The H-2B’s four solid rocket boosters exhaust their propellant and burn out at an altitude of 33 miles (53 kilometers).

T+02:07: SRB-A Jettison

The first two solid rocket boosters are released at T+plus 2 minutes, 4 seconds, followed three seconds later by the jettison of the second pair The second pair of the four solid rocket at 39 miles (62 kilometers) altitude and 42 miles (67 kilometers) downrange.
The first two solid rocket boosters are released at T+plus 2 minutes, 4 seconds, followed three seconds later by the jettison of the second pair. The second pair of the four solid rocket at 39 miles (62 kilometers) altitude and 42 miles (67 kilometers) downrange.

T+03:40: Fairing Separation

After traversing the dense lower atmosphere and reaching an altitude of 75 miles (120 kilometers), the rocket releases the 16.7-foot-diameterv (5.1-meter) payload fairing protecting the H-2 Transfer Vehicle during the early part of the flight.
After traversing the dense lower atmosphere and reaching an altitude of 75 miles (120 kilometers), the rocket releases the 16.7-foot-diameter (5.1-meter) payload fairing protecting the H-2 Transfer Vehicle during the early part of the flight.

T+05:47: Main Engine Cutoff

After consuming its liquid hydrogen and liquid oxygen propellants, the twin LE-7A first stage main engines are shut down. The first stage and solid rocket boosters push the rocket to a velocity of about 12,500 mph.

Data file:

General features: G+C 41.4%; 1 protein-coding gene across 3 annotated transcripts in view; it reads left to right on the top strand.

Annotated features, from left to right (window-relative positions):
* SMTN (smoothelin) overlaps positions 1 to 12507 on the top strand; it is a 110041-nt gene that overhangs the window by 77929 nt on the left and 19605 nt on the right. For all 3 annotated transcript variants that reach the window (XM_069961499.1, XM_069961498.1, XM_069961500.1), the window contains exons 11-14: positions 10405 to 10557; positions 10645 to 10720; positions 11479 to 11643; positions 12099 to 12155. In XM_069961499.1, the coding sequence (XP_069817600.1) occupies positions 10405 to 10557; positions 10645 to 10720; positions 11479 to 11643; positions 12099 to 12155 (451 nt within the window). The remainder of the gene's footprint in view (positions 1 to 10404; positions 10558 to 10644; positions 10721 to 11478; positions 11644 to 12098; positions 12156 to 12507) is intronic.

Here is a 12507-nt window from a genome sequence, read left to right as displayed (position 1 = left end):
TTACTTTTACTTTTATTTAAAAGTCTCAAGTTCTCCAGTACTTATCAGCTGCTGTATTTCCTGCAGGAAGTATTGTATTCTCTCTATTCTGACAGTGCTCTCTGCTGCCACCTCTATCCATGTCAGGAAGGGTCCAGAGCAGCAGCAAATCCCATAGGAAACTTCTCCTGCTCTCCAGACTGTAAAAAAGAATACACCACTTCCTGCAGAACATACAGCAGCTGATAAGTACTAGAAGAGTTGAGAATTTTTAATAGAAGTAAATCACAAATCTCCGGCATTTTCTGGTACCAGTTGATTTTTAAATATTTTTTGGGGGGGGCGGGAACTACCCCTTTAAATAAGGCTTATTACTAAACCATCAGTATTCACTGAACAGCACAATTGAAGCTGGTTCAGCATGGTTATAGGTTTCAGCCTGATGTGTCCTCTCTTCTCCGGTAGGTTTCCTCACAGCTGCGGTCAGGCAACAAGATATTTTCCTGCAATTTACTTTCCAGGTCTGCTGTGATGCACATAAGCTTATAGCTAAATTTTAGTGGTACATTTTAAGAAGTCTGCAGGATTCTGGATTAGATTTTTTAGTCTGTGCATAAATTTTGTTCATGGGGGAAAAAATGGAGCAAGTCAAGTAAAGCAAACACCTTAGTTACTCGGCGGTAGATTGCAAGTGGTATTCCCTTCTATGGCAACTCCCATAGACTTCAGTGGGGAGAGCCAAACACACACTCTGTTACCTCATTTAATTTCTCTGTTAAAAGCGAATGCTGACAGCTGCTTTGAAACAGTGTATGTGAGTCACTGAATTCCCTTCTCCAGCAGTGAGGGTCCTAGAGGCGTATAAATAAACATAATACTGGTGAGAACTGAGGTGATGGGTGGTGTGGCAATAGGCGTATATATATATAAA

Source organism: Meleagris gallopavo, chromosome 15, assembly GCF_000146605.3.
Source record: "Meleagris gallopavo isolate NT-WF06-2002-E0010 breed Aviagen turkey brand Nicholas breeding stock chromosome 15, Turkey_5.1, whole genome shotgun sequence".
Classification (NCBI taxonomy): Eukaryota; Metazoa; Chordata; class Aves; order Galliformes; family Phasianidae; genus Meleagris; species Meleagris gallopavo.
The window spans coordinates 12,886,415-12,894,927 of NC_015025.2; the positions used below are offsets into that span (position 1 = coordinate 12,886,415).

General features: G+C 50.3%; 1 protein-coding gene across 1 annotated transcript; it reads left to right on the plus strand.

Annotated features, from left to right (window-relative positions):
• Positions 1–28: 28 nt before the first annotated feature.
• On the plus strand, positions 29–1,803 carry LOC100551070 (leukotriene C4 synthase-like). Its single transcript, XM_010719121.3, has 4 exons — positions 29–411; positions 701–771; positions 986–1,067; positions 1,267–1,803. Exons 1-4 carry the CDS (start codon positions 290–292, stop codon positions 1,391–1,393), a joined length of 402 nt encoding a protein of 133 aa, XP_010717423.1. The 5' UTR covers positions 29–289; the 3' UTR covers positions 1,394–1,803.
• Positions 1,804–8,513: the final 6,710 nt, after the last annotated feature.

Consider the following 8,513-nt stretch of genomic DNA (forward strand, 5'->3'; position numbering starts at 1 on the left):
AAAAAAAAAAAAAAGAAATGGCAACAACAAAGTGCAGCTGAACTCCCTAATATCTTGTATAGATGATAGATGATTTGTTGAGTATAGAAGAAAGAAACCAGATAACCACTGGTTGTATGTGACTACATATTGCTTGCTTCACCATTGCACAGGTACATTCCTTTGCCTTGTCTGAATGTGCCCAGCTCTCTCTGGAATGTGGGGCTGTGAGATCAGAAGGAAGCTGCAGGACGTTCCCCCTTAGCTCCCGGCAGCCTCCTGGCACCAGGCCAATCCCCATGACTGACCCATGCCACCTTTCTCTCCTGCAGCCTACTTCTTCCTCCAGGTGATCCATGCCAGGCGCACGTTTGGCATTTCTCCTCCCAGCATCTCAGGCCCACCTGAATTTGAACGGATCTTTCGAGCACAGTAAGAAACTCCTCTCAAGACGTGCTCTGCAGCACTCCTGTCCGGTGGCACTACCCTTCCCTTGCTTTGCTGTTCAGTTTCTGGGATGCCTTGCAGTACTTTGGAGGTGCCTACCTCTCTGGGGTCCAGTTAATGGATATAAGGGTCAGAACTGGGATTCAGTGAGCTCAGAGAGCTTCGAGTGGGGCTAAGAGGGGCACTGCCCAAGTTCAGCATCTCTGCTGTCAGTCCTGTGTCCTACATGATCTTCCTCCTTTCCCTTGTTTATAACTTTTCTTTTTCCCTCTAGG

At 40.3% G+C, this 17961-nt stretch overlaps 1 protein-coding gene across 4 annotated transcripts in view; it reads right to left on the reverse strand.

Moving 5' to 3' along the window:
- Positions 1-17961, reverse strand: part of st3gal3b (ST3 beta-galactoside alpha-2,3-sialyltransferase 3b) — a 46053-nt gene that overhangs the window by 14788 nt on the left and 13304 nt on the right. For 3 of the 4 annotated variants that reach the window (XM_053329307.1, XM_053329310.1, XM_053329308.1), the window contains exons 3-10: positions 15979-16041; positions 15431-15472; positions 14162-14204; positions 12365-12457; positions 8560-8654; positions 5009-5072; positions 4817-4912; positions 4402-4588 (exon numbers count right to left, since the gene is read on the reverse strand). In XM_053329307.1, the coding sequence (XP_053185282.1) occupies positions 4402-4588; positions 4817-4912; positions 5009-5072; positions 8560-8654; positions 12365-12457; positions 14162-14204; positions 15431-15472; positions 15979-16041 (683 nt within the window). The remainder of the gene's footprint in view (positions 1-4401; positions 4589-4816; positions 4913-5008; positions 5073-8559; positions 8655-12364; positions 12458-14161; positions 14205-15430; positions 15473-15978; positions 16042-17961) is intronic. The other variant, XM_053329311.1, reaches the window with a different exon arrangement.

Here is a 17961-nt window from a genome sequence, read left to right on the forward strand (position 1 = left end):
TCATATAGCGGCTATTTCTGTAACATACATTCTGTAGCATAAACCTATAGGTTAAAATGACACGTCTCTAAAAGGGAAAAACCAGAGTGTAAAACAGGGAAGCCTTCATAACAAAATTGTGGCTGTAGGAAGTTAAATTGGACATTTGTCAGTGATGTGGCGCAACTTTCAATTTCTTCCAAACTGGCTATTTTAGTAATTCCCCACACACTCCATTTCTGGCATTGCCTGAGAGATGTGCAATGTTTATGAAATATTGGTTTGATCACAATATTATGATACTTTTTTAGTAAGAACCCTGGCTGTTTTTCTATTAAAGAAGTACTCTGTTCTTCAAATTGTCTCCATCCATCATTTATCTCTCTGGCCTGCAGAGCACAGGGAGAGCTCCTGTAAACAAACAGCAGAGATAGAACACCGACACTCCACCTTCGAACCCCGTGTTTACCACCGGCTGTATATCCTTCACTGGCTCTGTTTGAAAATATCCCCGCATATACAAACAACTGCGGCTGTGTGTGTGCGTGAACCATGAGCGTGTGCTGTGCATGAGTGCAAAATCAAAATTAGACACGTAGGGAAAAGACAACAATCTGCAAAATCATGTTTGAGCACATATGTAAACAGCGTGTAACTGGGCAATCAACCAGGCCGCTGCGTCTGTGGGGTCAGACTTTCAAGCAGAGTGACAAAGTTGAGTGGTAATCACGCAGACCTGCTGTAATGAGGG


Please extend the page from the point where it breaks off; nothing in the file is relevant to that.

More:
After consuming its liquid hydrogen and liquid oxygen propellants, the twin LE-7A first stage main engines are shut down. The first stage and solid rocket boosters push the rocket to a velocity of about 12,000 mph (5.3 kilometers per second).

T+05:54: Stage Separation

The H-2B rocket's first stage is separated now, having completed its job, jettisoning at 117 miles in altitude and 464 miles downrange. The spent stage will fall into the Pacific Ocean.
The H-2B rocket’s first stage is separated now, having completed its job, jettisoning at 117 miles (189 kilometers) in altitude and 464 miles (746 kilometers) downrange. The spent stage will fall into the Pacific Ocean.

T+06:01: Second Stage Ignition

With the first stage jettisoned, the rocket's second stage takes over. The LE-5B hydrogen-fueled engine ignites at an altitude of 121 miles (194 kilometers) to accelerate the H-2 Transfer Vehicle to orbital velocity.